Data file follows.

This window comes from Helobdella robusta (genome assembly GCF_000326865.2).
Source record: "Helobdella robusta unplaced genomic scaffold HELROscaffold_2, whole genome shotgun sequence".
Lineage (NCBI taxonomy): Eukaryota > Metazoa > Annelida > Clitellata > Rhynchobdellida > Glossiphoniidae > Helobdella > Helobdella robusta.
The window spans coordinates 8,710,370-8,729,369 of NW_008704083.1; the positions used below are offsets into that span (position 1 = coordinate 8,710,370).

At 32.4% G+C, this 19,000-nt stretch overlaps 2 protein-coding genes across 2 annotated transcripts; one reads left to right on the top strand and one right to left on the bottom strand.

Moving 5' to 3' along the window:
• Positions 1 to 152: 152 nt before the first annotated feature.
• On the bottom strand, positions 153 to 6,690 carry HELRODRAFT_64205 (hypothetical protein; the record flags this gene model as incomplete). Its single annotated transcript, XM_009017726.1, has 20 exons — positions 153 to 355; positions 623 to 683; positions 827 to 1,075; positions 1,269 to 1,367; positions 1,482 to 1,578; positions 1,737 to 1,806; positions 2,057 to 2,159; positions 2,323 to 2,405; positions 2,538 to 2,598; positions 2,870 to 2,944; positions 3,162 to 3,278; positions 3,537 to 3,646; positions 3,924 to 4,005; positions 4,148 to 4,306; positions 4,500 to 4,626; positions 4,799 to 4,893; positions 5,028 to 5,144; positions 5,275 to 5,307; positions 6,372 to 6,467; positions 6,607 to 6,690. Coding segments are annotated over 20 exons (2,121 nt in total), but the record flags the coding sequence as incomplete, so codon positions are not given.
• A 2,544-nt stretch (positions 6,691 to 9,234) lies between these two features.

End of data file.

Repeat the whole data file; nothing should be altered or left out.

This window comes from Helobdella robusta (genome assembly GCF_000326865.2).
Source record: "Helobdella robusta unplaced genomic scaffold HELROscaffold_2, whole genome shotgun sequence".
Lineage (NCBI taxonomy): Eukaryota > Metazoa > Annelida > Clitellata > Rhynchobdellida > Glossiphoniidae > Helobdella > Helobdella robusta.
The window spans coordinates 8,710,370-8,729,369 of NW_008704083.1; the positions used below are offsets into that span (position 1 = coordinate 8,710,370).

At 32.4% G+C, this 19,000-nt stretch overlaps 2 protein-coding genes across 2 annotated transcripts; one reads left to right on the top strand and one right to left on the bottom strand.

Moving 5' to 3' along the window:
• Positions 1 to 152: 152 nt before the first annotated feature.
• On the bottom strand, positions 153 to 6,690 carry HELRODRAFT_64205 (hypothetical protein; the record flags this gene model as incomplete). Its single annotated transcript, XM_009017726.1, has 20 exons — positions 153 to 355; positions 623 to 683; positions 827 to 1,075; positions 1,269 to 1,367; positions 1,482 to 1,578; positions 1,737 to 1,806; positions 2,057 to 2,159; positions 2,323 to 2,405; positions 2,538 to 2,598; positions 2,870 to 2,944; positions 3,162 to 3,278; positions 3,537 to 3,646; positions 3,924 to 4,005; positions 4,148 to 4,306; positions 4,500 to 4,626; positions 4,799 to 4,893; positions 5,028 to 5,144; positions 5,275 to 5,307; positions 6,372 to 6,467; positions 6,607 to 6,690. Coding segments are annotated over 20 exons (2,121 nt in total), but the record flags the coding sequence as incomplete, so codon positions are not given.
• A 2,544-nt stretch (positions 6,691 to 9,234) lies between these two features.